Morocco is building out a regulatory framework for crypto with the help of established industry players.
The central bank announced yesterday that it had begun talks with the International Monetary Fund and the World Bank on specific benchmarks for its new legislation. It seems nascent regulation will first be drafted with innovation and consumer protection as top priorities. Measures to combat terrorism financing and money laundering will also be considered. The central bank advises consumers to consider the risk when looking to invest in crypto.
The IMF previously shot down cryptocurrencies and crypto mining, and criticized El Salvador after it made bitcoin legal tender to fuel the thriving remittance market last September. Alex Gladstein, chief strategy officer of the Human Rights Foundation, an NGO supporting bitcoin, told Politico that bitcoin stands against everything the IMF stands for.
Morocco leads North Africa in crypto adoption
Despite a lack of regulations, crypto use in Morocco remains one of the highest in North Africa, with 2.5% of its citizens dabbling in digital assets. Crypto trading in the country reached $6 million in 2021, the fourth-largest volume after Nigeria, South Africa, and Kenya. Experts highlight that trading is primarily driven by curiosity and Fear of Missing Out (FOMO).
The Moroccan foreign exchange watchdog banned cryptocurrencies in 2017 over fears that digital assets may undermine the economy and the fiat currency through the egress of foreign currency, depleting local reserves.
Crypto not a silver bullet, IMF warns
Earlier this year, the International Monetary Fund warned that cryptocurrencies are not a silver bullet to address Africa’s economic challenges. This criticism came hot on the heels of the Central African Republic, one of the planet’s poorest nations, adopting bitcoin as legal tender.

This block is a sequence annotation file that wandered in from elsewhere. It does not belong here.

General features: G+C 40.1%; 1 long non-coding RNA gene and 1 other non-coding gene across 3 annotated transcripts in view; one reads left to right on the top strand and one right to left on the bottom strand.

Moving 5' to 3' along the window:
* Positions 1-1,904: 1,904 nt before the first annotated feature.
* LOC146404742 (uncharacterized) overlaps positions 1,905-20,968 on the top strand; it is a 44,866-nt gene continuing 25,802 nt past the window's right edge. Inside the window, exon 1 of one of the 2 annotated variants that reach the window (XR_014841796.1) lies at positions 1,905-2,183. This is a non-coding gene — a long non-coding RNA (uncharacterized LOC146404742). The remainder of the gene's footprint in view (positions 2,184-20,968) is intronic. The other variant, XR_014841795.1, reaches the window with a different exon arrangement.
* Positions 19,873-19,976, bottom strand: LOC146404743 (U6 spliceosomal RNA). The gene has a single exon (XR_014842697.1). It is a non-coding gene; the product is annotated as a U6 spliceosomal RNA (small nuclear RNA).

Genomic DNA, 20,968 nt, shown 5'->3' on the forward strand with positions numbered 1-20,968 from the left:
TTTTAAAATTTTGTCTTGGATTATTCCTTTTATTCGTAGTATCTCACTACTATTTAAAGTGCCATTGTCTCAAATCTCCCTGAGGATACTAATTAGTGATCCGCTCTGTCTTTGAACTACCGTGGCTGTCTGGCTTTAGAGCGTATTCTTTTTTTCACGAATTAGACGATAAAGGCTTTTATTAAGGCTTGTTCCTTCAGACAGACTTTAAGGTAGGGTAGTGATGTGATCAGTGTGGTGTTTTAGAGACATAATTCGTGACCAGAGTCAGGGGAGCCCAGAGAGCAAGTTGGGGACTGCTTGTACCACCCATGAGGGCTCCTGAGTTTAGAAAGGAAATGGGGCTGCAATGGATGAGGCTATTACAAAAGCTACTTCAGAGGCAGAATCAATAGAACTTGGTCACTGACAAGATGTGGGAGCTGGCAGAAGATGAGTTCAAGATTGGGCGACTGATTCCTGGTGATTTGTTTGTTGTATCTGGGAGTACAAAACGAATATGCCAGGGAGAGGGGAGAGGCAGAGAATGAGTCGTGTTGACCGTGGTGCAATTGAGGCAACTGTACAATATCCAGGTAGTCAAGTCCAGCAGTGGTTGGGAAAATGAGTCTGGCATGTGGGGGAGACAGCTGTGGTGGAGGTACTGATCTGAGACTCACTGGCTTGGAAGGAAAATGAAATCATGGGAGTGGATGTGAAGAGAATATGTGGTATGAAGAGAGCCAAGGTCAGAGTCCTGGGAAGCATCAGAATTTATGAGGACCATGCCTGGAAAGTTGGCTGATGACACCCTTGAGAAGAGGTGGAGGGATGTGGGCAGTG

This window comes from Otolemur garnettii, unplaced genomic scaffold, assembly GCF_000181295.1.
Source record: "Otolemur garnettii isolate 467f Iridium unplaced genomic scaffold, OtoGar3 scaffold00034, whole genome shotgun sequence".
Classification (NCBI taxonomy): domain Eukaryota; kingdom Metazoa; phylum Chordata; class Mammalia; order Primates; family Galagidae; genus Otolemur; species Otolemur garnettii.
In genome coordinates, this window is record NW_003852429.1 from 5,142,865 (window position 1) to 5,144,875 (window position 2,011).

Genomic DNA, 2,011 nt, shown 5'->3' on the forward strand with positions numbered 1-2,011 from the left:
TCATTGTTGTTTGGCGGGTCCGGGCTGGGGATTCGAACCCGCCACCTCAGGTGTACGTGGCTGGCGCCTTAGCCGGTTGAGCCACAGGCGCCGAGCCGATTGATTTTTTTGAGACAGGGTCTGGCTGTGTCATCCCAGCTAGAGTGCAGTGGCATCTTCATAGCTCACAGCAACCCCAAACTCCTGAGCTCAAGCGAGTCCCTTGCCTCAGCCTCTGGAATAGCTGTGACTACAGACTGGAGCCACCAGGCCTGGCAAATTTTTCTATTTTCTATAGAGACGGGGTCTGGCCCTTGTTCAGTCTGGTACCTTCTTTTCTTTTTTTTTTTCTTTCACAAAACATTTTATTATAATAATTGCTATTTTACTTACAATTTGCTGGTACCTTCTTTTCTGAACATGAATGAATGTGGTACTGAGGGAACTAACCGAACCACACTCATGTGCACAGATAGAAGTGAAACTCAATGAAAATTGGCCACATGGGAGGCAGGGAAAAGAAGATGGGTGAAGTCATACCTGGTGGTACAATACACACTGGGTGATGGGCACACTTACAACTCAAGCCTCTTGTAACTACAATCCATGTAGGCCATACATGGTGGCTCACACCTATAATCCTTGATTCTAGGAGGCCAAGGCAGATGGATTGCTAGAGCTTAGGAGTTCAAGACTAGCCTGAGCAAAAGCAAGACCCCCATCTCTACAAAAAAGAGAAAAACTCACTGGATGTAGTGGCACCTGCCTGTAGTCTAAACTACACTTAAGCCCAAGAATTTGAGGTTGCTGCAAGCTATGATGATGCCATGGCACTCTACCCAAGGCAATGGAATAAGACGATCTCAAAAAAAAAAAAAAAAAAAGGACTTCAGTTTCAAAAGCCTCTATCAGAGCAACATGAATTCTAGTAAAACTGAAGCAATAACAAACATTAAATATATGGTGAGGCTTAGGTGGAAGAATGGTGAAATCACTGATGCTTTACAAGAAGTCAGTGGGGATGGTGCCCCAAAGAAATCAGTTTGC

The Bank of Central African States which oversees the monetary policy of six African nations also called on the Central African Republic to reverse its decision and cracked down on other countries under its jurisdiction, laying out new rules to sever ties with institutions doing business with digital currencies.
Morocco has not given any indication that it is looking to make bitcoin legal tender since its sovereign currency, the dirham, has experienced comparatively low inflation of 5.9% compared to Argentina, with 60% inflation. It also retains control over its monetary policy. This low inflation means there is a lower likelihood of high inflation driving bitcoin adoption, like in Argentina.
El Salvador abandoned its sovereign currency, the Colón, in 2000, instead choosing to adopt the U.S. dollar, and most recently bitcoin, as legal tender.
Bitcoin bull Michael Saylor met Argentina’s former president in April to discuss cryptocurrency adoption. He advised that countries looking for less backlash regarding the decision to make crypto legal tender would benefit from marketing crypto as a store of value rather than a medium of exchange.
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